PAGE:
If Europe wants to get out of its current hole, it must first stop digging.
Over the past four years, economic crisis management in Europe has been dominated by a narrow obsession with fiscal discipline. The narrowness of this approach reflects in large part the German political elite’s misinterpretation of Europe’s current crisis as a Greek crisis writ large, and a wider failure to understand that growth cannot resume if governments all cut spending in the aftermath of a major financial shock that has left banks more inclined to restore their balance sheets than to make entrepreneurial loans.
The inappropriateness of this interpretation, and thus of the policy measures derived from it, are now clear for all to see. Growth has stalled or gone negative across most of Europe, while unemployment of young people (18-25 years) is now at 58% (!) in Greece and not far below that in several other member states. In these circumstances, it’s just a matter of time before political extremism becomes mainstream. In short, it’s time to stop digging.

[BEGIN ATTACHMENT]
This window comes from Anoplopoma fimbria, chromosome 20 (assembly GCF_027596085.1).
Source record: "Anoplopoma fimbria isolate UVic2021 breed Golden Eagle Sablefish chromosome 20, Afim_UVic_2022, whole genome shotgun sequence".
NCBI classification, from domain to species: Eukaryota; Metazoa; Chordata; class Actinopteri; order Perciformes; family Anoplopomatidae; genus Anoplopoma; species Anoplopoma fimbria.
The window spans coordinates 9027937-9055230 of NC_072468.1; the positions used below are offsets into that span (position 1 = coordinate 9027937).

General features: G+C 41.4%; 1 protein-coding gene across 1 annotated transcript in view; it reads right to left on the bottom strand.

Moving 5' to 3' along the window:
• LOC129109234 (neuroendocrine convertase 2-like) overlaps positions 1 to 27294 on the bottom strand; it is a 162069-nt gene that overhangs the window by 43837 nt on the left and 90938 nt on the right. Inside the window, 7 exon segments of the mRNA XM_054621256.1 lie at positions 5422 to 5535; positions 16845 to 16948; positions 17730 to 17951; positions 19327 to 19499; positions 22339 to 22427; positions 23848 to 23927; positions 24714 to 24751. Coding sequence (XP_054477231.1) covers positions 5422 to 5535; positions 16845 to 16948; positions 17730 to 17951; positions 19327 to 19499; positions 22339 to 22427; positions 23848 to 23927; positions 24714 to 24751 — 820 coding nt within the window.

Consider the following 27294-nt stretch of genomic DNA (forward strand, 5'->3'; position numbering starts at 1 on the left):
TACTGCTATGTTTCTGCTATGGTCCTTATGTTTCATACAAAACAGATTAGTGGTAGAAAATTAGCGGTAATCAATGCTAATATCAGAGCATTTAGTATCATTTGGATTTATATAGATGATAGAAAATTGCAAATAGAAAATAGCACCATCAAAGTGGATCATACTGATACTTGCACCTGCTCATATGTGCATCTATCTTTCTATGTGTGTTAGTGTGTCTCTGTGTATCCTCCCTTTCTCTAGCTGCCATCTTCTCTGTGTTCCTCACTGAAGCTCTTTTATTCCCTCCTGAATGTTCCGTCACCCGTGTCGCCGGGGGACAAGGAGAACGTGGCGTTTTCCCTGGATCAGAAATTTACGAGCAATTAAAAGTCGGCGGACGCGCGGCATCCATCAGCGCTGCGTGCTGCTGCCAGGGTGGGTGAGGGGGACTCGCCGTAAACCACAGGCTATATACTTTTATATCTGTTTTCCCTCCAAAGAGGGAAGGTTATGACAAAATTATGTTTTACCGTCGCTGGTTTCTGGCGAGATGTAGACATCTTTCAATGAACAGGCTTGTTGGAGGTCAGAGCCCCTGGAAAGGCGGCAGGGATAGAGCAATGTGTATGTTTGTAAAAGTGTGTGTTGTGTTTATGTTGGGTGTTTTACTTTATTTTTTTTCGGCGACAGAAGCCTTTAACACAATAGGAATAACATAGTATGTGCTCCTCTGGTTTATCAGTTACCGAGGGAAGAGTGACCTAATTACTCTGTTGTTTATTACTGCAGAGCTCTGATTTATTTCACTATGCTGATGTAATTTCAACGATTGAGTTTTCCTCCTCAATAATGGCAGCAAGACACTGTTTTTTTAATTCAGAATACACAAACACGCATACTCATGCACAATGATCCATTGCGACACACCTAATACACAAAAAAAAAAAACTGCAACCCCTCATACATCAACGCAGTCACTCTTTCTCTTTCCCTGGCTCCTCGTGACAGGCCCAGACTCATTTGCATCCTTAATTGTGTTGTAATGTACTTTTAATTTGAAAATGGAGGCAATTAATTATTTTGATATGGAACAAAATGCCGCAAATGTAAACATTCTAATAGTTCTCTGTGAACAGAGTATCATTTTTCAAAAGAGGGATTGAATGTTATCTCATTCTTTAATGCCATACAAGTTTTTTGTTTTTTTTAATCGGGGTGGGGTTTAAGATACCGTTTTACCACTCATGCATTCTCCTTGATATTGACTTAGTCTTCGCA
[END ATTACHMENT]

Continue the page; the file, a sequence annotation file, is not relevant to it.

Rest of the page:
Of late, some of the best analyses of this situation and most realistic and far-sighted proposals for how to correct it have been coming from the Policy Network, an international centre-left think-tank and network based in London. Have a look at its publications here.
The problem is that even the best ideas do not themselves yield good policy. For that, Europe needs political actors willing and able to lead the Union and its member states in a new direction.
With Germany drunk on its own kool-aid and increasingly focused on the 2013 elections, Italy likely to return soon to its normal brand of dysfunctional politics, the Spanish government rivaling Hamlet in indecisiveness, the UK increasingly distracted by nativist Europhobia, a European Council president who’s more secretary than general, and a European Commission president perpetually lacking in vision and political skill, it’s not clear who will take the lead nor who will follow. Bon courage Monsieur Hollande!